The Love Sonnets of Proteus (by Wilfrid Blunt, it appears) have for some of us this charm of which I speak. It, has even seemed to me that in some evasive way they are like the sonnets of Shakespeare ; and I set myself the other day to discover, if possible, the secret of this vague impression. It certainly does not lie wholly in their form, though there is in some cases a similarity in this respect. No one will need to be reminded that the verse form with which " Shakespeare unlocked his heart ” is not allowed by the purists to be a sonnet form, strictly so called, at all; consisting, as it does, of three alternately rhyming quatrains followed by a couplet, or letting a letter represent each new rhyme, abab, cdcd, efef, gg. Some of the Proteus sonnets have this structure, except that they approach one step nearer the strict sonnet form in having the first two quatrains linked together by a common rhyme, thus ; abab bcbc dede ff. The following is an example : —


“ There is no laughter in the natural world
Of beast, or fish, or bird, though no sad doubt
Of their futurity to them unfurled
Has dared to check the mirth-compelling shout.
The lion roars his solemn thunder out
To the sleeping woods. The eagle screams her cry.
Even the lark must strain a serious throat
To hurl his blest defiance at the sky.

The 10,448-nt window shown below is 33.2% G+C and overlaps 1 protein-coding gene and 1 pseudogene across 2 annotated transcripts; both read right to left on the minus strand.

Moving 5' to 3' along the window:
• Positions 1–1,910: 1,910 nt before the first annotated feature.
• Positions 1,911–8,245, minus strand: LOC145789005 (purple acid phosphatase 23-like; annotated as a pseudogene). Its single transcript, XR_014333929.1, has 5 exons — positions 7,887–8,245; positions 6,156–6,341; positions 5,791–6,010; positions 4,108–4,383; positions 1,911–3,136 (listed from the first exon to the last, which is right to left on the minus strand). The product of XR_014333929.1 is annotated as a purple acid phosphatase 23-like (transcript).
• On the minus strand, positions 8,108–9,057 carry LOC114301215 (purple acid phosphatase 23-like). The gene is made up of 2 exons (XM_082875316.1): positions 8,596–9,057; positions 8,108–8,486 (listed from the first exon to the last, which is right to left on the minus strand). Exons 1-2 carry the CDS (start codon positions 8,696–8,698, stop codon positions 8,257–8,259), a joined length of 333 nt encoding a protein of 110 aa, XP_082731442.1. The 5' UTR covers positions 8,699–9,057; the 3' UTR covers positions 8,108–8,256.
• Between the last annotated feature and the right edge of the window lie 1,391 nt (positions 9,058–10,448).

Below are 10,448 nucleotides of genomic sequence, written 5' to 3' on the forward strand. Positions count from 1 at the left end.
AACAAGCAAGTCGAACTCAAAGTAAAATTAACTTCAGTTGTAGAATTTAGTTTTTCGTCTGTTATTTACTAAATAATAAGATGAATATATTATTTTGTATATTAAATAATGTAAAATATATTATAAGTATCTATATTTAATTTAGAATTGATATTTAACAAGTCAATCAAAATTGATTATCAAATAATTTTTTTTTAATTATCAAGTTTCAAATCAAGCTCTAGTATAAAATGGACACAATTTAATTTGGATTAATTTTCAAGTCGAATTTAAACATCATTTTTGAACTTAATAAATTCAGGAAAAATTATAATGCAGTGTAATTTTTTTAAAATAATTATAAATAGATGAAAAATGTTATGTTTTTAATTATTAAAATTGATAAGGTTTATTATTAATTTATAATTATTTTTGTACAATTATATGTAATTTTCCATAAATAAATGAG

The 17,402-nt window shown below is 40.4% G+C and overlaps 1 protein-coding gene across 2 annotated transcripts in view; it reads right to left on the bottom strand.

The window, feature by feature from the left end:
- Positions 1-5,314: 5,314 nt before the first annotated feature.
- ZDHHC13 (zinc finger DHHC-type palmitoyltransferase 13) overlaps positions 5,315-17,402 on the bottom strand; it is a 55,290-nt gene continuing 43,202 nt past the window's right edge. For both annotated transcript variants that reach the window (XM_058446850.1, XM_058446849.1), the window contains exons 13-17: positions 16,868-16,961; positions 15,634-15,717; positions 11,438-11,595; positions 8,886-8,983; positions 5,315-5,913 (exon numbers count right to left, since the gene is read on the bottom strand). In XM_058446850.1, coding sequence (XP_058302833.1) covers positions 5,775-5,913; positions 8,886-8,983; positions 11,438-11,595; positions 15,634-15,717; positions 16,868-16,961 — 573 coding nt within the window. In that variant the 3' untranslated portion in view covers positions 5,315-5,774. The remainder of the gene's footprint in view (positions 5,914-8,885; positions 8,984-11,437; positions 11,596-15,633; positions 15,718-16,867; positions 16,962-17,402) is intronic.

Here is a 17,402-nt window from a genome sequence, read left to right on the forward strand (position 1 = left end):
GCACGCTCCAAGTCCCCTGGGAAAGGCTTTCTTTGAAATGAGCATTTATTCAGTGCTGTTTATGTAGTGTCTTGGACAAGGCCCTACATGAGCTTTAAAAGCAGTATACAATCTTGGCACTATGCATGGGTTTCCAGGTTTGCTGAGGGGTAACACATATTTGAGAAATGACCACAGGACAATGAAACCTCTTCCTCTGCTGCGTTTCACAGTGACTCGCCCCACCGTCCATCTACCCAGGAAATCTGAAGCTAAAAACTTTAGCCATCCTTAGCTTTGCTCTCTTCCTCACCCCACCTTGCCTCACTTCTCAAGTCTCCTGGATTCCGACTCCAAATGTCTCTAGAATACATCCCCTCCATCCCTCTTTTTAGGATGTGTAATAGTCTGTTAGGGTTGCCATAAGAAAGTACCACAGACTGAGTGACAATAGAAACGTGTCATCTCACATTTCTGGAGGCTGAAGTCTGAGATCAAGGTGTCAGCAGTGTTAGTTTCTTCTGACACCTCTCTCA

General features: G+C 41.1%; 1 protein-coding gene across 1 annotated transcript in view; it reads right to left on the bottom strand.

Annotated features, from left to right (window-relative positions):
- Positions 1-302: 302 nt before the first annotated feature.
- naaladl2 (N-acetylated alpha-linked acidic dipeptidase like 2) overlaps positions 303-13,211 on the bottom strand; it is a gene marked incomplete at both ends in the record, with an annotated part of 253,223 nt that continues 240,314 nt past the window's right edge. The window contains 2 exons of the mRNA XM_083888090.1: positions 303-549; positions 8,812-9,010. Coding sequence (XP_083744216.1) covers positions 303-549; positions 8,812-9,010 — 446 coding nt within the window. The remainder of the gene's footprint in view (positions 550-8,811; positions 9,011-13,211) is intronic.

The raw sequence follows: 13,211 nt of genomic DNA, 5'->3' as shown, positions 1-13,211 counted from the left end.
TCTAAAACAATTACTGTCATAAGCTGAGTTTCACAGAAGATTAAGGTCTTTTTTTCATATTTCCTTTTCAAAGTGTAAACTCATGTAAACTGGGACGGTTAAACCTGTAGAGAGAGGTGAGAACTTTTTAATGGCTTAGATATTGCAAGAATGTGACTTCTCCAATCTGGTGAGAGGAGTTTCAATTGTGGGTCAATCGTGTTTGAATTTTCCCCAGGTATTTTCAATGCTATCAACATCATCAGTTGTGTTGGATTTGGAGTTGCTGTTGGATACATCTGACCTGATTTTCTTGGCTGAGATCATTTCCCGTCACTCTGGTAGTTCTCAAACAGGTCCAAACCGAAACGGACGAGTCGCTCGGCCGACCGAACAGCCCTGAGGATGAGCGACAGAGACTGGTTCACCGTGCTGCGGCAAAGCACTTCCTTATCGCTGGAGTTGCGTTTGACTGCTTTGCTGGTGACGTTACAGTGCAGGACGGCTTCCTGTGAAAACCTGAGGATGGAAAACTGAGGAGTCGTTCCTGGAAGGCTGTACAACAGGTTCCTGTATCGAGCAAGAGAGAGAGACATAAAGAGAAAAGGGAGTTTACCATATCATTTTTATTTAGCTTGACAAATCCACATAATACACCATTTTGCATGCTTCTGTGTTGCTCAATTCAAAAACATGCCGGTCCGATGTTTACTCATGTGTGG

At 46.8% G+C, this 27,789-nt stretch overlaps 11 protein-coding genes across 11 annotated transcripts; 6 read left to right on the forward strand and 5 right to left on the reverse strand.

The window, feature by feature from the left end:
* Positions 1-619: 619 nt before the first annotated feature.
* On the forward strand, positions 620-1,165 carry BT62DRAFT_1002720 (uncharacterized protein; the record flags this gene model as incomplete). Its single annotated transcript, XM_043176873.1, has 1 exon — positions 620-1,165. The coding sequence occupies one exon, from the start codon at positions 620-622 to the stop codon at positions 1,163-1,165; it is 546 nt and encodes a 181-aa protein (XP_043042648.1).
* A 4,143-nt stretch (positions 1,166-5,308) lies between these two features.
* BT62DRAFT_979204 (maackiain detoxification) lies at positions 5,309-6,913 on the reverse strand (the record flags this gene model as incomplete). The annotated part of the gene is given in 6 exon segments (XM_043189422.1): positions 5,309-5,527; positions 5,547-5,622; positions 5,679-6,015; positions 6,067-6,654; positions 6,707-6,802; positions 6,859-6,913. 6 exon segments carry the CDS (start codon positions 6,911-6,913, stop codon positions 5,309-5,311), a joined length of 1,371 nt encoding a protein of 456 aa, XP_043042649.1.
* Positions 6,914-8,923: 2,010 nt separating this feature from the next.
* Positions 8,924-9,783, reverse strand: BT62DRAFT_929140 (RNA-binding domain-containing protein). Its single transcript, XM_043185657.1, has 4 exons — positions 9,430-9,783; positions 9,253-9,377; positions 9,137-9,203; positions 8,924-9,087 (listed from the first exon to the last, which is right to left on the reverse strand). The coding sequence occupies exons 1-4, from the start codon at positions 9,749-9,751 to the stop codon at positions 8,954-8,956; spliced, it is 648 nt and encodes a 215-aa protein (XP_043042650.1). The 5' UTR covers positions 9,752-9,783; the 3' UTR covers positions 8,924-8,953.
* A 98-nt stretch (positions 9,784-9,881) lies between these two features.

Fear, anger, jealousy, have found a voice.
Love’s pain or rapture the brute bosoms swell.
Nature has symbols for her nobler joys,
Her nobler sorrows. Who had dared foretell
That only man, by some sad mockery,
Should learn to laugh who learns that he must die ? ”

Sometimes the first two quatrains are doubly interwoven by making both rhymes common, as in the following example, where the feminine rhyme of the third quatrain helps to give a Shakespearean flavor of form : —


“ Do you remember how I laughed at you
In the Beaulieu woods, and how I made my peace ?
It was your thirtieth birthday, and you threw
Stones like a schoolgirl at the chestnut-trees
. The heavens were light above us and the breeze.
Your Corydon and all the merry crew
Had wandered to a distance, — busier bees
Than we, who cared not where the hazels grew.
We were alone at last. I had been teasing
You with the burden of years left behind.
You were too fair to find my wit displeasing, And I too tender to be less than kind.
Your pebbles struck me. ‘Wretch!’ I cried.
The word
Entered our hearts that instant like a sword.”

And since I do not quote these examples merely, or even chiefly, for the sake of remarking on their structure, let me give the next sonnet, which is in continuation : —

“ Thrice happy fools ! What wisdom shall we
In this world or the next, if next there be,
More deep, more full, more worthy our concern,